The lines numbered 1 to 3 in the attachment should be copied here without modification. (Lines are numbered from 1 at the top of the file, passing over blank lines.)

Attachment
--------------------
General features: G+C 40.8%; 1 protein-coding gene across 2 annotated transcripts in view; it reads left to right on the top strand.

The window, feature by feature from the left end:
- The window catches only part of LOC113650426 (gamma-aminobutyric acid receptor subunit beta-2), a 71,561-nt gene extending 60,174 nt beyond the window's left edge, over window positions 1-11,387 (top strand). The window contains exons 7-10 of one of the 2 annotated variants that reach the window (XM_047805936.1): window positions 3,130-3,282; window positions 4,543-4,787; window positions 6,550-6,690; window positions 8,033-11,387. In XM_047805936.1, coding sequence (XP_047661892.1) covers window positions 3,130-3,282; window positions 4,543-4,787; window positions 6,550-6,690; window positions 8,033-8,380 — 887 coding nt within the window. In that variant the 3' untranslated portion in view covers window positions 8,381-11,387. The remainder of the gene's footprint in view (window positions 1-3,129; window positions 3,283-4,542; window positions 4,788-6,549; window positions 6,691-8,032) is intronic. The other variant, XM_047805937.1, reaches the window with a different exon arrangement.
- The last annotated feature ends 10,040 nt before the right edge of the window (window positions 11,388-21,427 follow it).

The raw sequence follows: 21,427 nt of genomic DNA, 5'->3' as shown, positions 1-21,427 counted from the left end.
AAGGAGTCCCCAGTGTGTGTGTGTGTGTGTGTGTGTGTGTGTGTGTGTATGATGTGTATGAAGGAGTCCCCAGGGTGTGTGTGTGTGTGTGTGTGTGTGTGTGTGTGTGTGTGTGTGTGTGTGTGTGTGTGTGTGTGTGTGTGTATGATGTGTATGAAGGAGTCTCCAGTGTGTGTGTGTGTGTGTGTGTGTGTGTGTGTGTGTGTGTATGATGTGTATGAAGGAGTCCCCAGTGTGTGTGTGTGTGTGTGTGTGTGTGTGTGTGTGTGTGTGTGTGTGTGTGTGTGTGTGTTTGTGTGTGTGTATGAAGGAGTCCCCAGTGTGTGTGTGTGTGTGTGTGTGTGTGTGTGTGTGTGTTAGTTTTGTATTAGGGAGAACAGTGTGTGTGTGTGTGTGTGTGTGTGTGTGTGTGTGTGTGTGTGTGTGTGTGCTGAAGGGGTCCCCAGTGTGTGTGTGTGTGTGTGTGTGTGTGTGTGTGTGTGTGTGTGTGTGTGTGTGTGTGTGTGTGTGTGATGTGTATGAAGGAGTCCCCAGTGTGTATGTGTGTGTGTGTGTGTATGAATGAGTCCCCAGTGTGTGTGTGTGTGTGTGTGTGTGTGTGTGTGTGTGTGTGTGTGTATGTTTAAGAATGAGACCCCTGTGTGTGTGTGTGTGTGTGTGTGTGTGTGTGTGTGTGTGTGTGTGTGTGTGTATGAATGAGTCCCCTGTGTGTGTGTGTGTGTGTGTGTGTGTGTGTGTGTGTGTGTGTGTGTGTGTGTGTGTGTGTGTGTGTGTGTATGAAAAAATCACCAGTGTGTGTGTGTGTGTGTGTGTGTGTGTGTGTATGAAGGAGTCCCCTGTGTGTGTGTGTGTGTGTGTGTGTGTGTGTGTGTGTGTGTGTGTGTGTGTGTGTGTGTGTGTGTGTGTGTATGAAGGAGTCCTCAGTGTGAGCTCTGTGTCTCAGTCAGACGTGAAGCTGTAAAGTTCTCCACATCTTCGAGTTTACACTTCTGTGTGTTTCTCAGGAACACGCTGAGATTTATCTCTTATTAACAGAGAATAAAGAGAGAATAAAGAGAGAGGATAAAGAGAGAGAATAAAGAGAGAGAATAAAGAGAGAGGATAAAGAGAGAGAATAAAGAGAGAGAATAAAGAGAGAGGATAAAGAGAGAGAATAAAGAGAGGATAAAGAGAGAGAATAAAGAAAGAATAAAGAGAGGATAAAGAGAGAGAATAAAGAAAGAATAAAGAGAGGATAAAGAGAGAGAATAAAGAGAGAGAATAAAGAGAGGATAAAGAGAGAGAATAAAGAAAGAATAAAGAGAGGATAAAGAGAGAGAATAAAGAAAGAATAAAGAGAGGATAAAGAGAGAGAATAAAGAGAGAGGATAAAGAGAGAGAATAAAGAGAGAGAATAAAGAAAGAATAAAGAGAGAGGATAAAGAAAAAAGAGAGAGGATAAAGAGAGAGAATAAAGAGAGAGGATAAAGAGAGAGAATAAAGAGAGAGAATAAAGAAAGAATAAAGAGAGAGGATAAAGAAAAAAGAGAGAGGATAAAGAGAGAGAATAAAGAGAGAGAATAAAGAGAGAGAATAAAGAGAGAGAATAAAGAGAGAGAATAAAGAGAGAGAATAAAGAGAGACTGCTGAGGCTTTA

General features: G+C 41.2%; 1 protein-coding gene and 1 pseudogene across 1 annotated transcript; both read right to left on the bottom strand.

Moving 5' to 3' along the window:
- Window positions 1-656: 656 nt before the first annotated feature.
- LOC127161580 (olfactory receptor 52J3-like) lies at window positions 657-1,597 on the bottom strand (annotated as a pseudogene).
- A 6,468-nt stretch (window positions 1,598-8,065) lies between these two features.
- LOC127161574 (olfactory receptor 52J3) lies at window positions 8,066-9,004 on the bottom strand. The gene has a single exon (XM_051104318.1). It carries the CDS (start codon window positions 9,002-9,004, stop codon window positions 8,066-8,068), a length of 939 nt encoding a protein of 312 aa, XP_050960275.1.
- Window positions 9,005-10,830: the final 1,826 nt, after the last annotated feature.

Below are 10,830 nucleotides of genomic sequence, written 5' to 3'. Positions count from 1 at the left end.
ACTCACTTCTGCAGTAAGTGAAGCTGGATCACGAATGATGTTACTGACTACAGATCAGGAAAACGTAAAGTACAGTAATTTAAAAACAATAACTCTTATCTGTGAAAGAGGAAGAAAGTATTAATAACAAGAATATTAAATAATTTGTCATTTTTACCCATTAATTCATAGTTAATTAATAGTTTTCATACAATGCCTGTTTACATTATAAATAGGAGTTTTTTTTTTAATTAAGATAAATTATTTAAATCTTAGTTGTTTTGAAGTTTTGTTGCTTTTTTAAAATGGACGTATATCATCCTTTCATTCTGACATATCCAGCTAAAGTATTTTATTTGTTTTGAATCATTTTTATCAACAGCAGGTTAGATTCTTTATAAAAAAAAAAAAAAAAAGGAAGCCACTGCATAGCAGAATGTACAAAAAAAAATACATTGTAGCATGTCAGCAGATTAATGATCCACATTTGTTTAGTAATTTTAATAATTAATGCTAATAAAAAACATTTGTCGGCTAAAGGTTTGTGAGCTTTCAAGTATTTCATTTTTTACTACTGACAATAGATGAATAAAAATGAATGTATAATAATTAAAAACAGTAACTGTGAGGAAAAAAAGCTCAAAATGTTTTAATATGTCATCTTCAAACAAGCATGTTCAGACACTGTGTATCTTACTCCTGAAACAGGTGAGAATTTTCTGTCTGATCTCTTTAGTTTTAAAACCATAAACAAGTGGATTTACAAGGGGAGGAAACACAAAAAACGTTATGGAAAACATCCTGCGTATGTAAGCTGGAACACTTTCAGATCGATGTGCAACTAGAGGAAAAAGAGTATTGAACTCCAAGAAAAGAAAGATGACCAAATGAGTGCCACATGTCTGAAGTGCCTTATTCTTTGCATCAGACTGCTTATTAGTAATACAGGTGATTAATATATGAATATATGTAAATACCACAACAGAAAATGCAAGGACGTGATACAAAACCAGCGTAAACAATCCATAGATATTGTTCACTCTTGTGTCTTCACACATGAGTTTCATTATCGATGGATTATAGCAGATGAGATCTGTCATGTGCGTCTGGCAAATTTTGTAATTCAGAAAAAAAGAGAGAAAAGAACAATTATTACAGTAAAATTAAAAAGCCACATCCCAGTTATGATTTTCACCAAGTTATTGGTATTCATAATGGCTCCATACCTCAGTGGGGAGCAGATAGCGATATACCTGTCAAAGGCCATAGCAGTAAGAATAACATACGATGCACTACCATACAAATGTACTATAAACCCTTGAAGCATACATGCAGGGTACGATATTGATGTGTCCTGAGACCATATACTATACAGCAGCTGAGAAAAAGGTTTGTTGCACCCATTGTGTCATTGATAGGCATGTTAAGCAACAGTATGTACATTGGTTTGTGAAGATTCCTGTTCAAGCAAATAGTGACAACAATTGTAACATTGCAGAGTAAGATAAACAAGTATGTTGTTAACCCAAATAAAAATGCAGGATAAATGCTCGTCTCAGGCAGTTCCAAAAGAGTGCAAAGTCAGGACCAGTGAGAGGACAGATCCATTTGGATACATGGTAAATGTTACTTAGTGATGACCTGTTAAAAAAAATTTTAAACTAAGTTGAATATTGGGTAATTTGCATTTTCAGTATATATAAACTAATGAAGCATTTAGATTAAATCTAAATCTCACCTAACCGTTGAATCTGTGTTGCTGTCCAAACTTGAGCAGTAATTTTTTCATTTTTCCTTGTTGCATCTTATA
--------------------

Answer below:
General features: G+C 40.8%; 1 protein-coding gene across 2 annotated transcripts in view; it reads left to right on the top strand.

The window, feature by feature from the left end:
- The window catches only part of LOC113650426 (gamma-aminobutyric acid receptor subunit beta-2), a 71,561-nt gene extending 60,174 nt beyond the window's left edge, over window positions 1-11,387 (top strand). The window contains exons 7-10 of one of the 2 annotated variants that reach the window (XM_047805936.1): window positions 3,130-3,282; window positions 4,543-4,787; window positions 6,550-6,690; window positions 8,033-11,387. In XM_047805936.1, coding sequence (XP_047661892.1) covers window positions 3,130-3,282; window positions 4,543-4,787; window positions 6,550-6,690; window positions 8,033-8,380 — 887 coding nt within the window. In that variant the 3' untranslated portion in view covers window positions 8,381-11,387. The remainder of the gene's footprint in view (window positions 1-3,129; window positions 3,283-4,542; window positions 4,788-6,549; window positions 6,691-8,032) is intronic. The other variant, XM_047805937.1, reaches the window with a different exon arrangement.